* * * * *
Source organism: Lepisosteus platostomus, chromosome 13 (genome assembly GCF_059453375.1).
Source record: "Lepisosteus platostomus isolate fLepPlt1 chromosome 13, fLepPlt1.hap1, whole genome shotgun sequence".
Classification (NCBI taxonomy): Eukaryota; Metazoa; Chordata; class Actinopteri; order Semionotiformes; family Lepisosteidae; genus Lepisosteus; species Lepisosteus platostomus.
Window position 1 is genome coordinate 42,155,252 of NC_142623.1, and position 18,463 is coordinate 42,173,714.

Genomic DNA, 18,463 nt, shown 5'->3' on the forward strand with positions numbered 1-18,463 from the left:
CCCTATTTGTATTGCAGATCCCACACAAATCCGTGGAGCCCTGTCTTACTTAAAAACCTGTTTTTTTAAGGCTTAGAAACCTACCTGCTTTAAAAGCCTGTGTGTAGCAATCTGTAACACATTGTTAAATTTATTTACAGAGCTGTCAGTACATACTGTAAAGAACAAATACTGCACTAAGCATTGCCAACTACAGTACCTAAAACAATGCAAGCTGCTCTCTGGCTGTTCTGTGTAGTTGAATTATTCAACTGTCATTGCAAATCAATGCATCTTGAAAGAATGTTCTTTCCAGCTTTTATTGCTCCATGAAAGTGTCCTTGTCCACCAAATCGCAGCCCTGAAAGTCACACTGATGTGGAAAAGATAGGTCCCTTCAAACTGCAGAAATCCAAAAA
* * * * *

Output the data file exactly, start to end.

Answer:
Source organism: Lepisosteus platostomus, chromosome 13 (genome assembly GCF_059453375.1).
Source record: "Lepisosteus platostomus isolate fLepPlt1 chromosome 13, fLepPlt1.hap1, whole genome shotgun sequence".
Classification (NCBI taxonomy): Eukaryota; Metazoa; Chordata; class Actinopteri; order Semionotiformes; family Lepisosteidae; genus Lepisosteus; species Lepisosteus platostomus.
Window position 1 is genome coordinate 42,155,252 of NC_142623.1, and position 18,463 is coordinate 42,173,714.

Genomic DNA, 18,463 nt, shown 5'->3' on the forward strand with positions numbered 1-18,463 from the left:
CCCTATTTGTATTGCAGATCCCACACAAATCCGTGGAGCCCTGTCTTACTTAAAAACCTGTTTTTTTAAGGCTTAGAAACCTACCTGCTTTAAAAGCCTGTGTGTAGCAATCTGTAACACATTGTTAAATTTATTTACAGAGCTGTCAGTACATACTGTAAAGAACAAATACTGCACTAAGCATTGCCAACTACAGTACCTAAAACAATGCAAGCTGCTCTCTGGCTGTTCTGTGTAGTTGAATTATTCAACTGTCATTGCAAATCAATGCATCTTGAAAGAATGTTCTTTCCAGCTTTTATTGCTCCATGAAAGTGTCCTTGTCCACCAAATCGCAGCCCTGAAAGTCACACTGATGTGGAAAAGATAGGTCCCTTCAAACTGCAGAAATCCAAAAA